Grower of the Month: 50 Crops Later

Still working to make things grow

Published in the May 2009 Issue Published online: May 03, 2009 Terri Queck-Matzie, Freelance Writer
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Tony Amstad put his 50th crop in the ground this spring.

His nearly 2,100 acres of mostly Norkotas, with about 150 acres of reds, are a far cry from the 20 acres of Burbank Russets he planted in 1959.

"We started growing for the fresh market," Amstad says. "In the `60s we went to the Norgold, then to the Norkota in the late `70s."

He started with a two-row planter and a two-row digger. "When we first got a machine that would pick up the potatoes off the ground and put them in a truck, we thought we were in pure heaven," he quips.

The old days were filled with ups and downs, according to Amstad, just like today.

"It's a different business now," he says. "Then, we had just a couple of customers. They would call and ask us to `bring them a couple bags of potatoes.' Now, we do business on the internet and don't even know what our customers look like."

Amstad says it is, in part, the corporate influence that has brought on the change, with large co-ops now dominating the business. Amstad Farming Company, located near Hermiston, Ore., just south of the Washington state line, is in what Amstad calls a "unique situation." It does not sell through a co-op, but maintains its own sales office. Amstad Farming employs around 50 people year-round and around 100 during harvest.


In 50 years of farming, Amstad has figured out how to do a few things right. Amstad Farming Co. was honored with the National Potato Council's 2008 Environmental Stewardship Award.

They rotate crops, planting wheat and corn in the off years and leasing out some land to be planted to peas and other crops during the third year. They measure water use daily to prevent over- or under-watering. Amstad makes every effort to control spraying and run-off. He border-sprays fields for insects. And they provide habitat for pheasants and other birds.

"We try to do a few things right and be good stewards of the land," says Amstad.

And he tries to be a good steward of the potato market. "We never plant more than we have sold," Amstad explains. "There's no room in this business today for extra `marketing.'"

Amstad applies that approach not only to his own farm, but to the entire industry. He works faithfully through the United Potato Growers of America to control production. "It's do or die," he says.

Amstad has served as chairman for the United Potato Growers of Washington as well as the United Potato Growers of Oregon. He also sits on the national board of directors for the UPGA, which he says has made great progress in stabilizing potato markets in recent years.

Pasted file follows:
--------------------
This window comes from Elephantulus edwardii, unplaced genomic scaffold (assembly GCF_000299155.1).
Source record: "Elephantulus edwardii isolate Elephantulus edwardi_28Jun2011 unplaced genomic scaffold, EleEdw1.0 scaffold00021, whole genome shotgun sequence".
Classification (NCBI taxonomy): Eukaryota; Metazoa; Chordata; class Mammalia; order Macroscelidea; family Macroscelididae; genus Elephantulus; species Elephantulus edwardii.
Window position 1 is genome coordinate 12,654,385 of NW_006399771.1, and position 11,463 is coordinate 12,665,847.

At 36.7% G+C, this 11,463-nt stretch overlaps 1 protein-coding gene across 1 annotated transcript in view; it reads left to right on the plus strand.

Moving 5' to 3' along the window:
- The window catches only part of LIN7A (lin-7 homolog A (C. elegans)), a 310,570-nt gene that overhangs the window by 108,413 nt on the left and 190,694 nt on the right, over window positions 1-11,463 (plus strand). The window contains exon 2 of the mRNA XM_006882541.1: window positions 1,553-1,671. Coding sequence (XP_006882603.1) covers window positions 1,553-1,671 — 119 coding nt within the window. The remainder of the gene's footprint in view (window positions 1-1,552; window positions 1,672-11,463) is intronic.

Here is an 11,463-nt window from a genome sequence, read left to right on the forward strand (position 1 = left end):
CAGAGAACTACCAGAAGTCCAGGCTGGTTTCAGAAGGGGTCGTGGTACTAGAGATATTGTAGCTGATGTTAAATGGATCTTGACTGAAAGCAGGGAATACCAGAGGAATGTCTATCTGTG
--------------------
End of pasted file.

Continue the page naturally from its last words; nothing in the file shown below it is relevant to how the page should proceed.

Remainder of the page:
"By 2004 things were a complete wreck," explains Amstad. "We were making $1-1.50 on our potatoes." Since then, Amstad says, the co-op of 70-75 percent of fresh growers has controlled acreage and "put money back in the growers' pockets."

"It's serving its purpose," says Amstad.

But he is worried the progress may be lost. "We're concerned those outside the co-op will start over-planting," Amstad continues. "After a few good years, it's tempting to jump back in. But an increase of only 5 percent would bring us back to the 2004 problems. Ten percent would be a bloodbath. We can't stand any extra potatoes on the market." He says producers need to think before they plant. In some cases they would be better off to let land sit idle than to take a loss.


Amstad sees a bright future for the potato in today's economy. A return to basics and a simpler way of life could be good news for a staple like the potato. "Potatoes are an excellent buy. At $3-4 for a 10-pound bag, it's pretty cheap food. And people seem to want to return to a way of living and cooking they knew as kids-the way their mother did it," says Amstad. "As people return to doing more home-cooking, potatoes are a pretty economic way to feed a family."

Amstad is not a fan of government programs. "We try to keep the government out of our business," he says with a laugh.Amstad lived through the government's prior attempts to help potato growers with "diversion programs" that purchased potatoes to be diverted to cattle feed or dumped. "All it did was bail farmers out so they turned around and planted more," he explains, "and that's exactly what we don't want to see."

Amstad certainly does not want to imply all the potato growers' problems are solved. There will always be market issues and a never-ending array of environmental battles to fight.

"Chemicals and the EPA are ongoing," says Amstad. "We fight to keep the chemicals we've been using for a long time that work for us. They want to abolish those and make us use things that never work as well."

And water is always an issue. Amstad is lucky to have one farm that draws its irrigation water directly from the Columbia River; others rely on melt from the mountains. "It's always a battle with the environmentalists to keep our share of the water," he says, as he explains a new approach: capturing river and melt water in the winter and storing it for summer.

He applauds research attempting to develop new varieties that require less water and fertilizer, as well as those that hold potential for bridging the fresh and processing markets.

Amstad has every reason to think Amstad Farming Co. will be in the potato business for some time to come.

He has two sons, a daughter and a nephew in the business. Production is under control and the economy and science are in their favor.

"We have to be willing to learn new practices and keep the markets under control," says Amstad as he looks forward to his 50th harvest.